Suffolk manufacturers in particular reported some of their best Quarterly Economic Survey (QES) figures since the beginning of the COVID19 pandemic, with especially strong results recorded in some key activity measures: domestic sales (improved by 55 percentage points compared to the second quarter 2021), domestic orders (up by 43 percentage points), export sales (+26 percentage points) and export orders (+11 percentage points).
At the same time, manufacturers were experiencing improvements in most of the key underlying business criteria recorded by the QES, including cashflow (+47 percentage points), confidence in improving turnover (+ 47 percentage points), confidence in improving profitability (+ 46 percentage points) and investment in both training (+ 41 percentage points) and plant and machinery (+18 percentage points).
These surges mean that in all cases activity and sentiment is in positive territory with more manufacturers now reporting improvements in these criteria against the number recording declines.
Service companies also reported improvements in all these criteria over the previous quarter, with the exception of confidence in improving profitability, although the increases were more modest compared with those of the manufacturers.
This is the first time since the fourth quarter of 2018 that cashflow levels – a paramount indicator of current trading health – have been in positive territory for both manufacturers and service companies at the same time.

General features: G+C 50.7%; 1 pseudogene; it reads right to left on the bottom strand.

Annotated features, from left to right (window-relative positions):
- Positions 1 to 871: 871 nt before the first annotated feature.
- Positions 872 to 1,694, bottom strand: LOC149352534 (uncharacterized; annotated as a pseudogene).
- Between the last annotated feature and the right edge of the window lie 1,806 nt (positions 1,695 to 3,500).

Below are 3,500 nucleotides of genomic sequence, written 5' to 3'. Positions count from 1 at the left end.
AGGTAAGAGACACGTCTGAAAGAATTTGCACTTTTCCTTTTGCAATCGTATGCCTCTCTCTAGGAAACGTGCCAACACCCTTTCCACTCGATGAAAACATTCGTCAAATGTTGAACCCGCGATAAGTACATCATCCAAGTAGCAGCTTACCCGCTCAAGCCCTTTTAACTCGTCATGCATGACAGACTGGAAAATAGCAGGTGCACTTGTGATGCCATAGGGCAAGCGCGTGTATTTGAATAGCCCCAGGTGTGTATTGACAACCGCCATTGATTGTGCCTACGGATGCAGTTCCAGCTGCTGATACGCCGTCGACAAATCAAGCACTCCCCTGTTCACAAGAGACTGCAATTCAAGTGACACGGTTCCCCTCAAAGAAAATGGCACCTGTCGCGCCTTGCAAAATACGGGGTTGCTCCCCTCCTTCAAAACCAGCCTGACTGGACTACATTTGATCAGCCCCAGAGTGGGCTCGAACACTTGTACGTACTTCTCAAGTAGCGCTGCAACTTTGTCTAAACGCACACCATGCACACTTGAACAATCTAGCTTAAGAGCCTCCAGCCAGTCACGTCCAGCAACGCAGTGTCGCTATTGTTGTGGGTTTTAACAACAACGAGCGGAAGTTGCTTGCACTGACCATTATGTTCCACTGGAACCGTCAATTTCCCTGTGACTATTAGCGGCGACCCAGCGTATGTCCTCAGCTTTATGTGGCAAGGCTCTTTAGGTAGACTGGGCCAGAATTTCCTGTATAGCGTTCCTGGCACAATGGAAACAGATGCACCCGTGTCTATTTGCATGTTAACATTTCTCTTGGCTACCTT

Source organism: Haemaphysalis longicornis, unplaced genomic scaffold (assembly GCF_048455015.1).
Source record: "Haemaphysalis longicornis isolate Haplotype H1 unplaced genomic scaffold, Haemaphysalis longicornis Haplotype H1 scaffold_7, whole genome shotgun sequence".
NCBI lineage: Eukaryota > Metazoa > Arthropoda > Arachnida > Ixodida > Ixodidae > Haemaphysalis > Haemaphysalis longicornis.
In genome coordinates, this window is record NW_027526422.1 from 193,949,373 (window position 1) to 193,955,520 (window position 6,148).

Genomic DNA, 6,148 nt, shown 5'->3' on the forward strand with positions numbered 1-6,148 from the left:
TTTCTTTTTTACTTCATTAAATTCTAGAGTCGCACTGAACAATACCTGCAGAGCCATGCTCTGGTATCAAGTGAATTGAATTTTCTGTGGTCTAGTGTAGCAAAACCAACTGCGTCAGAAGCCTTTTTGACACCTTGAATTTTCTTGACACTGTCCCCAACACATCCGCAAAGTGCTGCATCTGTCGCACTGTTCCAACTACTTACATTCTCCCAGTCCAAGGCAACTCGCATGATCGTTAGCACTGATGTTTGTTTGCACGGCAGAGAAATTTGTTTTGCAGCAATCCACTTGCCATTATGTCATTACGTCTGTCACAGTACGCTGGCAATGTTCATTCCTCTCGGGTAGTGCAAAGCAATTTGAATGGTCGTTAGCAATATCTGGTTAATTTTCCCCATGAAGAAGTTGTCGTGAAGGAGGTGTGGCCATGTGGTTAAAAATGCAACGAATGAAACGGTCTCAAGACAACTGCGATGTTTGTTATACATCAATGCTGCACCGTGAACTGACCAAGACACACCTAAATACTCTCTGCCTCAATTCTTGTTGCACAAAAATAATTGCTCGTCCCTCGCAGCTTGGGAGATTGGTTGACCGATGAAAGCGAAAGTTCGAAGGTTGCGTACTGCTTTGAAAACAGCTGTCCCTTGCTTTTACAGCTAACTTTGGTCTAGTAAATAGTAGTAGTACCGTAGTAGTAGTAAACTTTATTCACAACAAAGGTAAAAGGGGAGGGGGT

Paul Simon, head of policy & communications at Suffolk Chamber commented: “In many respects, these figures are really encouraging – demonstrating that Suffolk’s businesses are accelerating out of the COVID19 pandemic slump faster than many of us expected earlier in the year.
“However, the intensifying impact of recruitment difficulties and the looming challenges of systemic inflation threatens to choke this recovery, unless political and economic leaders intervene.”
Inflationary fears were the only factors of concern (others include interest rates, exchange rates and competition) identified by the QES that showed an increase – up by a whopping 34 percentage points to +66% (meaning the gap between those worried and not worried by inflation was a positive 66 percentage points). This is the highest figure recorded for inflation since the QES programme began over thirty years ago.
In addition, the vast majority of companies in all sectors of the county’s economy reported very significant challenges in filling vacancies, with manufacturers at +91% and service companies at +87%.
“These figures correlate with the conversations we’ve been having with our members. Whilst labour shortages and raw material price increases might reflect a readjustment of the balance of the economy in the short-term, there are very real worries that both issues are in danger of being hard-baked into the system.
“Entrenched and high levels of inflation have not been experienced in this country for over three decades. But those who recall the late 1980s and early 1990s will remember that sustained periods of inflation ultimately contribute to uncertainty and instability and eat away at most businesses’ profitability and activity levels and that is especially true for SMEs.
“We have been lobbying Suffolk’s MPs to highlight our members’ growing concerns over both these issues. The results of this QES provide further evidence to them and other national policymakers that appropriate action is needed, both in terms of expanding the labour and skills pipelines and in investigating whether any raw materials shortages and price increases are being worsened through significant market imperfections.”
Suffolk Chamber is grateful to Suffolk Knowledge, part of Suffolk County Council, for providing the analysis of this QES.